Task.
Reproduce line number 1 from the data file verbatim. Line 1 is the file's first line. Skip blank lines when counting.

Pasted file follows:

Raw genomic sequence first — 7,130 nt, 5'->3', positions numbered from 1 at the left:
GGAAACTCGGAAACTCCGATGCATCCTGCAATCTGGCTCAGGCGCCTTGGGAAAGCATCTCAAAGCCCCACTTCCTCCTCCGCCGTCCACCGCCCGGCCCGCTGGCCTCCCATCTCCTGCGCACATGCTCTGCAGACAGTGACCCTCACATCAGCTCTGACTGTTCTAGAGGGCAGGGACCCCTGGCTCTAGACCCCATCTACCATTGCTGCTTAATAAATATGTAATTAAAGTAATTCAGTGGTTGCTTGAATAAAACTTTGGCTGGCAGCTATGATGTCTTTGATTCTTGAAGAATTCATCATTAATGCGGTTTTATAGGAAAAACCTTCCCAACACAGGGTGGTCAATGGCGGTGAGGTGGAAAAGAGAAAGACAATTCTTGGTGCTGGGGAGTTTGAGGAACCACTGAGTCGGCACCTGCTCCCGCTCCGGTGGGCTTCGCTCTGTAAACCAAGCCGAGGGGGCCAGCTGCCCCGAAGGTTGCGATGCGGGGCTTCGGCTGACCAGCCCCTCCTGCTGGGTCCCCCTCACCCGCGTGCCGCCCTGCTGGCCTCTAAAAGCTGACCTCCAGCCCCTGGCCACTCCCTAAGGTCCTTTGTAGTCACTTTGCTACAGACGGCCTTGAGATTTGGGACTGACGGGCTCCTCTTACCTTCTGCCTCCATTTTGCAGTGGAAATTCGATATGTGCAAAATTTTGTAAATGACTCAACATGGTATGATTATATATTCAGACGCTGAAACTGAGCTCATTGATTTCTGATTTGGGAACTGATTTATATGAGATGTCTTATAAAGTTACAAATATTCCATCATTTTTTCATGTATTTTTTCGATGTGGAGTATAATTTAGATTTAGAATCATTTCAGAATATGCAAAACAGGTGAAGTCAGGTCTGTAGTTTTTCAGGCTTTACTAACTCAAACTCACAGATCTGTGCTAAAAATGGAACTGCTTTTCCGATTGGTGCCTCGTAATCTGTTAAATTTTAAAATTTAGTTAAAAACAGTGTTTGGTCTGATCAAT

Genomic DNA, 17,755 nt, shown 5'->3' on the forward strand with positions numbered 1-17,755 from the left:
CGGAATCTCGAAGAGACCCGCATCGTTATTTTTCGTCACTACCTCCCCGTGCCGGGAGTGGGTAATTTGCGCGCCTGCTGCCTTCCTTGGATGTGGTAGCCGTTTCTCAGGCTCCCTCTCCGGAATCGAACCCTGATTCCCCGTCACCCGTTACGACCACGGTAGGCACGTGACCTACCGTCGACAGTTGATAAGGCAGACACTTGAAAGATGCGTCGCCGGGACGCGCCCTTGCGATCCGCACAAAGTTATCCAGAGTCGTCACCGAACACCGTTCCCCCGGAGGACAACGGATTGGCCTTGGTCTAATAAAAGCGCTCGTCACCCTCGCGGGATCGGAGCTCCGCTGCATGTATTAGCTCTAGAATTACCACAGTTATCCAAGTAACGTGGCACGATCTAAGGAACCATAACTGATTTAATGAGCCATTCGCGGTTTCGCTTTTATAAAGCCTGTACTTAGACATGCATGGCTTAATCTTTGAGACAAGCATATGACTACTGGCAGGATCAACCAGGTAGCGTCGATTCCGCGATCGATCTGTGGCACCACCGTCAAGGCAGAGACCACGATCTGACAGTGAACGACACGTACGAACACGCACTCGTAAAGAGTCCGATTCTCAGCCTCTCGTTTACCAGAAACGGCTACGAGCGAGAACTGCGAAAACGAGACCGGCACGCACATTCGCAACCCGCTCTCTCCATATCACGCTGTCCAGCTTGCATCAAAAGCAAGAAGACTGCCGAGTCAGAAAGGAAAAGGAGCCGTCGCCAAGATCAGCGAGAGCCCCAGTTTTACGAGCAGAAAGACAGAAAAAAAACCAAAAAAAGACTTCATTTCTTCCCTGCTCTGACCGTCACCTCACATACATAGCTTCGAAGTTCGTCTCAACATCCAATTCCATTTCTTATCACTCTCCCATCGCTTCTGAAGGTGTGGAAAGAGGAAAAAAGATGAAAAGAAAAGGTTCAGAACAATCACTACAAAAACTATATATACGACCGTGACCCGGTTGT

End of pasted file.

Raw genomic sequence first — 7,130 nt, 5'->3', positions numbered from 1 at the left: